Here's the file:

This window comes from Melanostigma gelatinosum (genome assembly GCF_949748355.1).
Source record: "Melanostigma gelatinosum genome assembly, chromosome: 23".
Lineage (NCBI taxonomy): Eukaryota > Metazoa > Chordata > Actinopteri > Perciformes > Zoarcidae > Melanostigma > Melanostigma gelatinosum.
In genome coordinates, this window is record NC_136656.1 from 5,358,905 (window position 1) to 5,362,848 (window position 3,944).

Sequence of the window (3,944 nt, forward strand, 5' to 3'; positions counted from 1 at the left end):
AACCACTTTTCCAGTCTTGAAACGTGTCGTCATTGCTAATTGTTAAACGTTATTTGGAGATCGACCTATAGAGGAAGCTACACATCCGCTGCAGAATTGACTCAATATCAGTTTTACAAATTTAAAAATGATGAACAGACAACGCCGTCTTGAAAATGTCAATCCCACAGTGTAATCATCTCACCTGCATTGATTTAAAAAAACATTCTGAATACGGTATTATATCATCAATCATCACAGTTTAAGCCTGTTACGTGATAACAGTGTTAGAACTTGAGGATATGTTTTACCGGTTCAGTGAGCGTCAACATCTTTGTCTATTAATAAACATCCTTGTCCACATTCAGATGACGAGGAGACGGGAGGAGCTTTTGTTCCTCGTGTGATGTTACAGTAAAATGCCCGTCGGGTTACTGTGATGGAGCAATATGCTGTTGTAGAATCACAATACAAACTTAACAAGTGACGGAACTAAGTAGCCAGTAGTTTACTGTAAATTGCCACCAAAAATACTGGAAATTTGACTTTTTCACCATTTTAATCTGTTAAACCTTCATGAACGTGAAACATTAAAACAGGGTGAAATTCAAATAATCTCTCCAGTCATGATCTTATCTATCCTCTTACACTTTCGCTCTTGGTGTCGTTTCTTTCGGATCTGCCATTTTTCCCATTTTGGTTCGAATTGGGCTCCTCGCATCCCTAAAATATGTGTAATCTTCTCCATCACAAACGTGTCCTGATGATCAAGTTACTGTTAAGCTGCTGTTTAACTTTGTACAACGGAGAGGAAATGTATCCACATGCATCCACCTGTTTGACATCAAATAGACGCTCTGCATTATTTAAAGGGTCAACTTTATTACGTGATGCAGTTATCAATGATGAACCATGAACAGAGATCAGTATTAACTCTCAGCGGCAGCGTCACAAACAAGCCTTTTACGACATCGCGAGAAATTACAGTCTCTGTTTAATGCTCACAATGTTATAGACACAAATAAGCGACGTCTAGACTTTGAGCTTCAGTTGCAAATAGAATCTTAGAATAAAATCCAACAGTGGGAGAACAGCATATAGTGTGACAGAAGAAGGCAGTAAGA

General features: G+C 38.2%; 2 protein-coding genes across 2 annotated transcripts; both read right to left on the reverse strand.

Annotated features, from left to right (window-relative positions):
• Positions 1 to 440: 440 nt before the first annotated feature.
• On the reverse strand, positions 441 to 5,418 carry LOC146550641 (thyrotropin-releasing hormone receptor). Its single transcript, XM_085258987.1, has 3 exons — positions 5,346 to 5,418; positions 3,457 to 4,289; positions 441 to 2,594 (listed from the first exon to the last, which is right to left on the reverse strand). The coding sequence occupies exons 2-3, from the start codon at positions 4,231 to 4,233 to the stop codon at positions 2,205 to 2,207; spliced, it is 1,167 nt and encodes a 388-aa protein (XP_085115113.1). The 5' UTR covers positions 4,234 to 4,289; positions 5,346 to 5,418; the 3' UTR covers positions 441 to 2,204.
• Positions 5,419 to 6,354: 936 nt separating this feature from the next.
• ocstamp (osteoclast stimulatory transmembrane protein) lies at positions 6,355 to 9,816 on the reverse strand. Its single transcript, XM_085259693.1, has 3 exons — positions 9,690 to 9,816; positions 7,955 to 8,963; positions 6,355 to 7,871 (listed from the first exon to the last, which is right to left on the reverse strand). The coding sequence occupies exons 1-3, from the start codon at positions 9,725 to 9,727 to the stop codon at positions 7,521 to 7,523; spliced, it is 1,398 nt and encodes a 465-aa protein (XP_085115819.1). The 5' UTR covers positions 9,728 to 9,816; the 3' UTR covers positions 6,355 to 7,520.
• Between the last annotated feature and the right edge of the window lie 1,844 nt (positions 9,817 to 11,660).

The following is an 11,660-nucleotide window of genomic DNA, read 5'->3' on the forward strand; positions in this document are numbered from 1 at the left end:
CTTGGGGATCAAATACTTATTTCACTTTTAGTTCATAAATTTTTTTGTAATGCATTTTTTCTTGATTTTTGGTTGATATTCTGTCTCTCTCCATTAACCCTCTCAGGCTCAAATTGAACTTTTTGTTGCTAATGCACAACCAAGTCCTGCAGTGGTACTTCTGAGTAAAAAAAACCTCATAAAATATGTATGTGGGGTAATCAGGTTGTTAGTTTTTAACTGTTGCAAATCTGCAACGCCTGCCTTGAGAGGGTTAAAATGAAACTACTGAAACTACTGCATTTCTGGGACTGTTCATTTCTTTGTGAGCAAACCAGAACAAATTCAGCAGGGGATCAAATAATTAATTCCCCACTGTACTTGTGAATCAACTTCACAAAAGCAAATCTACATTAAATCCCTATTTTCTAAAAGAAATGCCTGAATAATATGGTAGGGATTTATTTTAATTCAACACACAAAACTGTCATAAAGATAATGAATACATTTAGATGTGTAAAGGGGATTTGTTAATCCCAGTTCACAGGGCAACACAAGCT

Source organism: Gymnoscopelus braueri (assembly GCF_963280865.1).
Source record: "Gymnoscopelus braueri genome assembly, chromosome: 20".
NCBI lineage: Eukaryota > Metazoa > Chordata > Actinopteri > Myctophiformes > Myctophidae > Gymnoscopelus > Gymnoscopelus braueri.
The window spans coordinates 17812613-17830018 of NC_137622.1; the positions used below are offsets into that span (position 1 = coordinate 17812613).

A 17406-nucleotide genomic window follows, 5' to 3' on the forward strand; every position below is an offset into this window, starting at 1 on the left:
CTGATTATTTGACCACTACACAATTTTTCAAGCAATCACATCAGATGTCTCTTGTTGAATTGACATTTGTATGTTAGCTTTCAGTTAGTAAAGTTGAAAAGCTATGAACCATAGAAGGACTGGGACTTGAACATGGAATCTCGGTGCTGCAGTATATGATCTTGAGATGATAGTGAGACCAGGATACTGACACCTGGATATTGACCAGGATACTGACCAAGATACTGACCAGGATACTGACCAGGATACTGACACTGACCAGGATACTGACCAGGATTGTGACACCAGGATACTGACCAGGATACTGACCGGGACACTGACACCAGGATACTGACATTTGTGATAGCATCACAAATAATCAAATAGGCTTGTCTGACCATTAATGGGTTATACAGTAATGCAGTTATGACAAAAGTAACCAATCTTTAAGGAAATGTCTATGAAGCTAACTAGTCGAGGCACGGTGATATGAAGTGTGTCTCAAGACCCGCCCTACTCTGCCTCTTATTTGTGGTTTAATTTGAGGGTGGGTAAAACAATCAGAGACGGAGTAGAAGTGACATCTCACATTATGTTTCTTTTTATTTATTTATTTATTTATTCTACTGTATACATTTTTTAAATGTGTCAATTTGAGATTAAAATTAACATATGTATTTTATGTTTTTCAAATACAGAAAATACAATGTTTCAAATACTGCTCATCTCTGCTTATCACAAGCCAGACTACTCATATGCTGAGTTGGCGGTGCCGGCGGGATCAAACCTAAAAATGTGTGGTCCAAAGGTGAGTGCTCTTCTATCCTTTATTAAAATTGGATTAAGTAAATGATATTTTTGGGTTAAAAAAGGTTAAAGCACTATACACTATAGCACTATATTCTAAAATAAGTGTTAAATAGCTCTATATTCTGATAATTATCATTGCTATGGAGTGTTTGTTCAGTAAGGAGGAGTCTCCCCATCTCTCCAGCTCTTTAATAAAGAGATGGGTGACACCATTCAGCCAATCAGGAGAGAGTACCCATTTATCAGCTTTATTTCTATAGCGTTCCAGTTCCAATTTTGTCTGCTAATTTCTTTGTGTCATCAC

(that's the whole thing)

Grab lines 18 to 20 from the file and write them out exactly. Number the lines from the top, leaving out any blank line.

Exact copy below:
NCBI lineage: Eukaryota > Metazoa > Chordata > Actinopteri > Myctophiformes > Myctophidae > Gymnoscopelus > Gymnoscopelus braueri.
The window spans coordinates 17812613-17830018 of NC_137622.1; the positions used below are offsets into that span (position 1 = coordinate 17812613).

A 17406-nucleotide genomic window follows, 5' to 3' on the forward strand; every position below is an offset into this window, starting at 1 on the left: